The results suggest that astrocytic activation may be a common and early feature in most cases of COVID-19, Dr. Gesslen said, while neuronal injury may occur later and in the more severely affected patients.
Much remains unclear, he added, including the likely outcome for affected patients, and whether the virus is causing damage through direct infection of neurons or astrocytes, or instead is acting indirectly. "We really don't know yet," Dr. Gesslen said. Direct invasion of the CNS seems unlikely, he said, because the cellular receptor the virus relies on to enter cells is expressed at very low levels in the CNS. Hypoxia due to respiratory failure, microthrombotic events, or immune activation-mediated damage seem more likely to him. "But this remains an open question," he added.
Neither is it known whether the neurofilament marker will revert to normal levels over time, but work is underway to track that in COVID-19 patients. "It will be very interesting to see if corticosteroid treatment affect these markers," Dr. Gesslen said.
"This is an important paper, because these two markers are reflecting central nervous system injury," commented Paola Cinque, MD, PhD, professor of infectious diseases and senior physician in the neurovirology unit at San Raffaele Scientific Institute in Milan, Italy. "However, it does not tell us about the mechanism. Hypoxemia may be the most probable one."
"It is also not yet possible to correlate these signs of injury with the type and severity of neurologic symptoms reported in COVID-19 patients," he said, adding, "Those associations will have to come over time."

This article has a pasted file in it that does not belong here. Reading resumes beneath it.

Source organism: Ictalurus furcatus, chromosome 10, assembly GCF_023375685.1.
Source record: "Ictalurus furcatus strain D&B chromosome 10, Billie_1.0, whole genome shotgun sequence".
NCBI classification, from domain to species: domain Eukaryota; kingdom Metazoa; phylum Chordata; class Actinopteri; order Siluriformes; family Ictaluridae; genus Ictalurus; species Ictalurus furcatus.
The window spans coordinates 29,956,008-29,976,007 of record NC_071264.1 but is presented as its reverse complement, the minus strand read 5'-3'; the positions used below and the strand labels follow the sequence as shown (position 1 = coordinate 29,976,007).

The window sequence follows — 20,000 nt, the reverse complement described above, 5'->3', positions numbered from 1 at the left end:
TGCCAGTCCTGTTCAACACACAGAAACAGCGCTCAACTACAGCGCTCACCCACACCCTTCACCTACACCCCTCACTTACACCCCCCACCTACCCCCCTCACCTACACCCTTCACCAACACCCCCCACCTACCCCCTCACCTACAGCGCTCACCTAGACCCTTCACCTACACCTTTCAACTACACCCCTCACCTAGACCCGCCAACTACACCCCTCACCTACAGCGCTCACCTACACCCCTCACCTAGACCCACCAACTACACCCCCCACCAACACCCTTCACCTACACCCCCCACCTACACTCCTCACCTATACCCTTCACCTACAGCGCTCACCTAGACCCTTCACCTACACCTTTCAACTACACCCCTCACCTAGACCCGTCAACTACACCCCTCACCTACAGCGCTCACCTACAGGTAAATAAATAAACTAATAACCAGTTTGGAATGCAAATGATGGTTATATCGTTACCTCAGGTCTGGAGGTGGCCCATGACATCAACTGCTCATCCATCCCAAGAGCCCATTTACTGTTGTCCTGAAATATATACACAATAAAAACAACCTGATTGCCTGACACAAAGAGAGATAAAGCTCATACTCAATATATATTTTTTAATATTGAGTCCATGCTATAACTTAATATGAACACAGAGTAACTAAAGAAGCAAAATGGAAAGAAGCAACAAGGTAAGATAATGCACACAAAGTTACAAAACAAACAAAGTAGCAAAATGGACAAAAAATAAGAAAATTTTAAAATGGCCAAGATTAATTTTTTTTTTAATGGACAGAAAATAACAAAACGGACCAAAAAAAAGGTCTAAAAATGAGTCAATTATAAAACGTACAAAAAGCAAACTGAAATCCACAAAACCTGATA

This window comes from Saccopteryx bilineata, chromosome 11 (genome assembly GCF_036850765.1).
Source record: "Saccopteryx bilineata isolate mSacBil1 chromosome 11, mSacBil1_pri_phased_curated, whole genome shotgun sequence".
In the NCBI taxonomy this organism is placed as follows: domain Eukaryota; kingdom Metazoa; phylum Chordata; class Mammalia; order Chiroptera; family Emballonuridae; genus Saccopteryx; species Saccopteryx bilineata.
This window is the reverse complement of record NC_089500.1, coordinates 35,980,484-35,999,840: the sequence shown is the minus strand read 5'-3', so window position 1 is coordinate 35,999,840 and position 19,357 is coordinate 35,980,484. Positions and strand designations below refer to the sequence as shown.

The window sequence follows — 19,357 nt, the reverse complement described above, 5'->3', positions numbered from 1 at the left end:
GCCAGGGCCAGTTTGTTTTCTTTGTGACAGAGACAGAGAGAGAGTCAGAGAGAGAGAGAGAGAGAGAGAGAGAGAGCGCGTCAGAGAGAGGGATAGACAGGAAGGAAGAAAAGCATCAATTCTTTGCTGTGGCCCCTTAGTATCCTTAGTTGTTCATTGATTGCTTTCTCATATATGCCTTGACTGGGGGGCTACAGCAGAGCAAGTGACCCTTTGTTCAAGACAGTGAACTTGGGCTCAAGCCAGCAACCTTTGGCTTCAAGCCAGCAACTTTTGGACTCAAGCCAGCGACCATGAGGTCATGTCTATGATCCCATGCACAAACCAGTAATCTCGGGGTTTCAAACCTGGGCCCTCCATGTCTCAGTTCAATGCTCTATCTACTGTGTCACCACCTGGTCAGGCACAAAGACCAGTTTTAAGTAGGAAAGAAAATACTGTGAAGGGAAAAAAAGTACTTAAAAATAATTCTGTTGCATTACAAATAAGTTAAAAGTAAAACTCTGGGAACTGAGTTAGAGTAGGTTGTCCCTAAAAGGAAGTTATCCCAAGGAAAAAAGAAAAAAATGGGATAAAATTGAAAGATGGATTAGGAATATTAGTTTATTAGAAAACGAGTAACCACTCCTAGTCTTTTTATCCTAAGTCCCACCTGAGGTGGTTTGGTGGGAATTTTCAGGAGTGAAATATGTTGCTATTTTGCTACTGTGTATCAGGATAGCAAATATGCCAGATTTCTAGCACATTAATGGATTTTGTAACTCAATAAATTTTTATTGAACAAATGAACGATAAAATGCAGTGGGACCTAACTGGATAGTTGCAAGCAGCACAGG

The clinical picture remains concerning, said Pranusha Pinna, DO, a neurology resident at Rush University Medical Center and first author on a recent large case series on neurologic manifestations in COVID-19 patients.
"Patients who have been critically ill with COVID-19 may have a hard time regaining function," she said. "We are seeing a lot of requests for consults about that. Unfortunately, it is very difficult to comment on prognosis when the underlying cause of the neurologic symptoms is a disease we don't understand very well. The finding of biochemical manifestations of the illness reported here is important, although its meaning is still unclear."
Given the number of patients worldwide whose illness has met the criterion in this paper for moderate disease—hospitalized but without intubation—there may be a significant public health implication from these findings, Dr. Spudich of Yale said.
"Whenever we see neuronal injury, we know some brain cells are taking a hit," Dr. Spudich continued, "so I think the clinical implications of this paper is that if there is neuronal injury, whether or not the patient presents with severe neurological symptoms, there may be consequences for how the brain functions after recovery. Will there be long-term effects in these patients? That is an important question for us as neurologists.
Disclosures: Drs. Gisslen, Pinna, Cinque, and Spudich have no relevant disclosures.
Link Up for More Information:
Kanberg N, Ashton NJ, Andersson LM, et al. Neurochemical evidence of astrocytic and neuronal injury commonly found in COVID-19. Neurology 2020; Epub 2020 Jun 16.
Pinna P, Grewal P, Hall JP, et al. Neurological manifestations and COVID-19: Experiences from a tertiary care center at the Frontline. J Neurol Sci 2020;415:116969